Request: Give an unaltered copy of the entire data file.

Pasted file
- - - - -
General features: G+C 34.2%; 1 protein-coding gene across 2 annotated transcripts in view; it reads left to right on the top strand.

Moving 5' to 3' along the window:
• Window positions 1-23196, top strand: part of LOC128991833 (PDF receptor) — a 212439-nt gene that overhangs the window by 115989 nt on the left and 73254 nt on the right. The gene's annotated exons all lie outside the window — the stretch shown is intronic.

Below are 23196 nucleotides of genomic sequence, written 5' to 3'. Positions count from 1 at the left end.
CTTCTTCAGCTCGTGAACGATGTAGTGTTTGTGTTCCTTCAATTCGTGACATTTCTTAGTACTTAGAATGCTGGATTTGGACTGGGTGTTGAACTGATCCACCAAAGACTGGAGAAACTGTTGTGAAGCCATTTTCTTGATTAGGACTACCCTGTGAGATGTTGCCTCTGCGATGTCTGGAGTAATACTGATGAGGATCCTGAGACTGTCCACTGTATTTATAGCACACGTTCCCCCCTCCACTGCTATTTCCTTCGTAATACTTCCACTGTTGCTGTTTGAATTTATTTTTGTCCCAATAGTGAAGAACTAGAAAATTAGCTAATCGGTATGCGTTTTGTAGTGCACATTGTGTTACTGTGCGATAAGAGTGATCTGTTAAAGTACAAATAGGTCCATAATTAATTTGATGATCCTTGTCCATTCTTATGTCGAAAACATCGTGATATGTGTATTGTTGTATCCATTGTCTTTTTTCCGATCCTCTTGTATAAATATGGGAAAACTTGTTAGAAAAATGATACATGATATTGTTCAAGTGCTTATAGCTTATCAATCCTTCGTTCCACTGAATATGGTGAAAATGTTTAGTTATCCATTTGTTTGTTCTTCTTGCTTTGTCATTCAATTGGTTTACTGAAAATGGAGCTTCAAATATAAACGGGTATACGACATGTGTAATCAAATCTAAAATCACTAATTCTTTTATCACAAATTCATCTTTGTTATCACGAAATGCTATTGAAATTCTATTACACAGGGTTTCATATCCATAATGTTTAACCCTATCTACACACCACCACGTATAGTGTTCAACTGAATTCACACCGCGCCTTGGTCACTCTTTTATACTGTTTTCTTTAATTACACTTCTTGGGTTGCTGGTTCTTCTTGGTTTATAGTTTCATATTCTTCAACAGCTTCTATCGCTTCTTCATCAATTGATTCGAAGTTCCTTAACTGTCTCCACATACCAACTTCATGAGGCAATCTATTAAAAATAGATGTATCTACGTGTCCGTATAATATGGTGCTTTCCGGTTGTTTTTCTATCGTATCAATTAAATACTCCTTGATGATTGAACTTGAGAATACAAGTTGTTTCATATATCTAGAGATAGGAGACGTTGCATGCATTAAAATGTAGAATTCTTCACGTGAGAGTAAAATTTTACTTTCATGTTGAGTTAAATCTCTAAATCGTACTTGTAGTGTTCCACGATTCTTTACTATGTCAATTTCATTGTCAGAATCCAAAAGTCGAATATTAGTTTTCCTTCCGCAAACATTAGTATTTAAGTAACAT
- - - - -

General features: G+C 34.2%; 1 protein-coding gene across 2 annotated transcripts in view; it reads left to right on the top strand.

Moving 5' to 3' along the window:
• Window positions 1-23196, top strand: part of LOC128991833 (PDF receptor) — a 212439-nt gene that overhangs the window by 115989 nt on the left and 73254 nt on the right. The gene's annotated exons all lie outside the window — the stretch shown is intronic.

Below are 23196 nucleotides of genomic sequence, written 5' to 3'. Positions count from 1 at the left end.
CTTCTTCAGCTCGTGAACGATGTAGTGTTTGTGTTCCTTCAATTCGTGACATTTCTTAGTACTTAGAATGCTGGATTTGGACTGGGTGTTGAACTGATCCACCAAAGACTGGAGAAACTGTTGTGAAGCCATTTTCTTGATTAGGACTACCCTGTGAGATGTTGCCTCTGCGATGTCTGGAGTAATACTGATGAGGATCCTGAGACTGTCCACTGTATTTATAGCACACGTTCCCCCCTCCACTGCTATTTCCTTCGTAATACTTCCACTGTTGCTGTTTGAATTTATTTTTGTCCCAATAGTGAAGAACTAGAAAATTAGCTAATCGGTATGCGTTTTGTAGTGCACATTGTGTTACTGTGCGATAAGAGTGATCTGTTAAAGTACAAATAGGTCCATAATTAATTTGATGATCCTTGTCCATTCTTATGTCGAAAACATCGTGATATGTGTATTGTTGTATCCATTGTCTTTTTTCCGATCCTCTTGTATAAATATGGGAAAACTTGTTAGAAAAATGATACATGATATTGTTCAAGTGCTTATAGCTTATCAATCCTTCGTTCCACTGAATATGGTGAAAATGTTTAGTTATCCATTTGTTTGTTCTTCTTGCTTTGTCATTCAATTGGTTTACTGAAAATGGAGCTTCAAATATAAACGGGTATACGACATGTGTAATCAAATCTAAAATCACTAATTCTTTTATCACAAATTCATCTTTGTTATCACGAAATGCTATTGAAATTCTATTACACAGGGTTTCATATCCATAATGTTTAACCCTATCTACACACCACCACGTATAGTGTTCAACTGAATTCACACCGCGCCTTGGTCACTCTTTTATACTGTTTTCTTTAATTACACTTCTTGGGTTGCTGGTTCTTCTTGGTTTATAGTTTCATATTCTTCAACAGCTTCTATCGCTTCTTCATCAATTGATTCGAAGTTCCTTAACTGTCTCCACATACCAACTTCATGAGGCAATCTATTAAAAATAGATGTATCTACGTGTCCGTATAATATGGTGCTTTCCGGTTGTTTTTCTATCGTATCAATTAAATACTCCTTGATGATTGAACTTGAGAATACAAGTTGTTTCATATATCTAGAGATAGGAGACGTTGCATGCATTAAAATGTAGAATTCTTCACGTGAGAGTAAAATTTTACTTTCATGTTGAGTTAAATCTCTAAATCGTACTTGTAGTGTTCCACGATTCTTTACTATGTCAATTTCATTGTCAGAATCCAAAAGTCGAATATTAGTTTTCCTTCCGCAAACATTAGTATTTAAGTAACAT